A third-party certification initiative that is under development for architectural glass and metal technicians has taken another significant step in its program coming to fruition.
The newly forming Architectural Glass and Metal Technician (AGMT) Certification Program, being developed by Administrative Management Systems Inc. (AMS) and sponsored by the Finishing Trades Institute (FTI) International, has established a 27-member steering committee. The group met for the first time in a two-hour teleconference last week.
The committee consists of industry experts from three major stakeholder segments: glaziers, glazing contractors and the user community, including manufacturers, suppliers, architects, consultants and specification writers.
“The program is being designed to test those attributes that will most likely reduce defects and failures—an initiative that stands to benefit all stakeholders,” says Ben Beeler, the program’s co-designer and operations manager. “Currently the industry has no consistent, third-party administered means to validate the knowledge and skills of the glazing technician. Certification assessment, through both written and physical means, will give everyone from the manufacturer of architectural products to the developer and building owner impartial confidence that their product and project will be installed properly and in full accordance with plans and specs.”
Committee members are assigned to five sub-committees, each handling separate aspects of the program’s design. They will jointly oversee the foundational stages of the program’s development. At the initial meeting, they heard to a presentation on a design concept of the program, as well as development steps necessary for it to gain ANSI accreditation in accordance with ISO/IEC 17024. The committee is tasked with providing feedback to help establish the necessary fundamental competencies required of an architectural glass and metal technician.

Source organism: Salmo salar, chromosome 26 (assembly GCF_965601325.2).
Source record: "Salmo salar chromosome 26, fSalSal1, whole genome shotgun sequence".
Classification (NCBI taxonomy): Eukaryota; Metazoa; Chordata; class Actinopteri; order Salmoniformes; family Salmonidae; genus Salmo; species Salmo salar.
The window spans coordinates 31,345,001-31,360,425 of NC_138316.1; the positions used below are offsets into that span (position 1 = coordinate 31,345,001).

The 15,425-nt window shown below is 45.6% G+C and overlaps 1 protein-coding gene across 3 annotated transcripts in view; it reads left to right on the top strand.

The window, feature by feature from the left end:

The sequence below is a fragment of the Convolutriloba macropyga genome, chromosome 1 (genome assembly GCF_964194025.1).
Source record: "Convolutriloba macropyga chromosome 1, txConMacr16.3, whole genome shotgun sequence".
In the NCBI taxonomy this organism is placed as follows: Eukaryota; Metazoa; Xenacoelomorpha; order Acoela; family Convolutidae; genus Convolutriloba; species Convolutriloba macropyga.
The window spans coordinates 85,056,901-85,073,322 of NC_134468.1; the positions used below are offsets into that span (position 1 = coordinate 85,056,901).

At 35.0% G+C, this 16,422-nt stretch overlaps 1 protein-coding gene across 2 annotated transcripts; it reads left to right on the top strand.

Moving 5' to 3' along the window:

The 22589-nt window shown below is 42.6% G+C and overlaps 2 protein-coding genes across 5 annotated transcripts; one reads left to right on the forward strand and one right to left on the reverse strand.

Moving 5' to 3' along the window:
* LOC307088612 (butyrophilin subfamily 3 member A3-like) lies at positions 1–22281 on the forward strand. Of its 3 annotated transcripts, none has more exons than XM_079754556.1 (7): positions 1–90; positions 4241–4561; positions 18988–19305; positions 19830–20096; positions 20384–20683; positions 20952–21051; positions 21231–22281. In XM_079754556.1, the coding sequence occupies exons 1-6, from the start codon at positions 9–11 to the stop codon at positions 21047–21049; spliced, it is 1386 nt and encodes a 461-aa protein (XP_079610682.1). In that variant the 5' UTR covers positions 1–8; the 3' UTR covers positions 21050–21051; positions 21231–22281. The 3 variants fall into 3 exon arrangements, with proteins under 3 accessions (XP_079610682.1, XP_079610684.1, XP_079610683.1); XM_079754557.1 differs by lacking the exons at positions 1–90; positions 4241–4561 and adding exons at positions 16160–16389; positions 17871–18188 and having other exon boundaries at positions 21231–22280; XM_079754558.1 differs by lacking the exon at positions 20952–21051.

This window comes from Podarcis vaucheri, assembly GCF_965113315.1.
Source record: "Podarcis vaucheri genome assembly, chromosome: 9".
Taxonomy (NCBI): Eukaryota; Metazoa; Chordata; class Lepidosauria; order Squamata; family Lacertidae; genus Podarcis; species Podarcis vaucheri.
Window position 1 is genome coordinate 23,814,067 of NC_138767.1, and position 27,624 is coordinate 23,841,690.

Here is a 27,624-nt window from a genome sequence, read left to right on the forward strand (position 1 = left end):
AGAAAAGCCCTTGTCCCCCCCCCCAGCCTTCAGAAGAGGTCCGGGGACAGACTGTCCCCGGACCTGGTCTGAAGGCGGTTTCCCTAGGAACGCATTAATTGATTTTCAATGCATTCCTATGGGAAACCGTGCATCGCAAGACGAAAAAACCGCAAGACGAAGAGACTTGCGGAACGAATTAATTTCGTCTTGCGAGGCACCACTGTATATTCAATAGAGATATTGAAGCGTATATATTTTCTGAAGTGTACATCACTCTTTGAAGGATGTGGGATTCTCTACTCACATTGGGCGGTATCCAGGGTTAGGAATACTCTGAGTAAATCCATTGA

The group will meet again on July 20 in Chicago. Development of the fundamental certification phase is estimated to take 18 to 24 months, with advanced certification endorsements in specific product categories and specialized skill requirements to follow.
Beeler says feedback from the industry regarding the program has been “overwhelmingly supportive.”
“Most feel that such a program will bolster industry confidence and reduce risks,” he says. “Every segment, from glaziers and glazing contractors to manufacturers, spec writers and architects have acknowledged the need for a method to differentiate skilled glazing technicians from those who might not be, or whose skills haven’t been validated.”
AMS previously developed and operates the North American Contractor Certification Program (NACC), which provides certification recognition in evaluating competency, business practices, and adherence to industry-accepted best practices for participating glazing contractors. The NACC Program may compliment the future AGMT Personnel Certification Program, according to Beeler.